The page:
The Food and Drug Administration said it has finalized its recommendations for blood donations that will likely allow more gay men to donate blood.
The new recommendations will also have an impact on heterosexual people. The FDA previously had stipulated that any man who had sex with another man within the past three months would be excluded from donating. The new recommendations would allow gay men in monogamous relationships the ability to donate blood.
According to the new FDA rules, all potential blood donors will be asked questions about their recent sexual history. Those with a new sexual partner in the past three months, who have had multiple sexual partners in the past three months, or who have had anal sex in the past three months will all be excluded from donating. Additionally, those who take medications to treat or prevent HIV will be excluded from donating.
Many in the LGBTQ community have claimed the FDA's policies were discriminatory and not based on science. The FDA previously said that its policies were in place to reduce the spread of HIV. Nearly 60% of HIV infections are made through male-to-male sexual contact, according to the Centers for Disease Control and Prevention.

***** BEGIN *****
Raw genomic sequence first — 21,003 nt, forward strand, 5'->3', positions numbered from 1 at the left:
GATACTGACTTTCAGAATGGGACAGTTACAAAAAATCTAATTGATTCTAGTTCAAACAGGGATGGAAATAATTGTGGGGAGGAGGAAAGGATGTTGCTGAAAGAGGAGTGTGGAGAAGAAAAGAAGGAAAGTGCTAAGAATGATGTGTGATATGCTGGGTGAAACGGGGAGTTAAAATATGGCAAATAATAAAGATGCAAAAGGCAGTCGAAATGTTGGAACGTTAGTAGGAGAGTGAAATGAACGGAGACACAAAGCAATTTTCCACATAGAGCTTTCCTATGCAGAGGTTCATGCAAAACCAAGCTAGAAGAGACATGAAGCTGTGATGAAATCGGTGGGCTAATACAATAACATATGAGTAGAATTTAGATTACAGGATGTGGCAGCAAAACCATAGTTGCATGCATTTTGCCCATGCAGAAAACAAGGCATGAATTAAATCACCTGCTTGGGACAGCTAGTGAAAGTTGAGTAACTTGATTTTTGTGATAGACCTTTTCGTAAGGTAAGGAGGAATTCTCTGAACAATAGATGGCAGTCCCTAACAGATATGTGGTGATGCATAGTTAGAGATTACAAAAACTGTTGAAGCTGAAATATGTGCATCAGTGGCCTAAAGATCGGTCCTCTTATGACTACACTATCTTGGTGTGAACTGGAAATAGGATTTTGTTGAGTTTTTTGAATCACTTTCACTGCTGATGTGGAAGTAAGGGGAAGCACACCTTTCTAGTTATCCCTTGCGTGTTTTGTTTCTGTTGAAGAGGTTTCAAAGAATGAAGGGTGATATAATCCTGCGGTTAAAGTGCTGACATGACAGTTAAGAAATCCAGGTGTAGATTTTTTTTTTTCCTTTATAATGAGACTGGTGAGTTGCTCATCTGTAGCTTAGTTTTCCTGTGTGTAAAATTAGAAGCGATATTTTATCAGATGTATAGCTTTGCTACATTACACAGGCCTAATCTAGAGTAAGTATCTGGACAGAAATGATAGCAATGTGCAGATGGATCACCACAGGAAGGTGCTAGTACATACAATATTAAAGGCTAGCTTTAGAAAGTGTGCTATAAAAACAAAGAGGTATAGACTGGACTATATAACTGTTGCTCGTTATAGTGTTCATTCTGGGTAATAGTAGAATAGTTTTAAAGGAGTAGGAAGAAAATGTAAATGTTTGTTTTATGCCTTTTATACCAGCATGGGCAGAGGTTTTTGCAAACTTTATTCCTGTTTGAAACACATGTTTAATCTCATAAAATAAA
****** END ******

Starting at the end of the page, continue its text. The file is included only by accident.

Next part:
SEE MORE: FDA moves to ease rules for blood donations from gay men
"The FDA has worked diligently to evaluate our policies and ensure we had the scientific evidence to support individual risk assessment for donor eligibility while maintaining appropriate safeguards to protect recipients of blood products. The implementation of these recommendations will represent a significant milestone for the agency and the LGBTQI+ community," said Peter Marks, director of the FDA's Center for Biologics Evaluation and Research. "The FDA is committed to working closely with the blood collection industry to help ensure timely implementation of the new recommendations and we will continue to monitor the safety of the blood supply once this individual risk-based approach is in place."
The American Red Cross previously said it would welcome changes to the rules.
"We are grateful to the many stakeholders who have participated in this effort and advocated for change, including researchers, study participants, and LGBTQ+ community partners," the American Red Cross said when the recommendations were initially proposed.
The FDA said the new recommendations come after reviewing data, including from other countries that have similar policies.
"This scientific information has given the agency a solid foundation to support this new policy," the FDA said. "The FDA strongly believes the implementation of an individual risk-based approach will not adversely affect the safety or availability of the U.S. blood supply."
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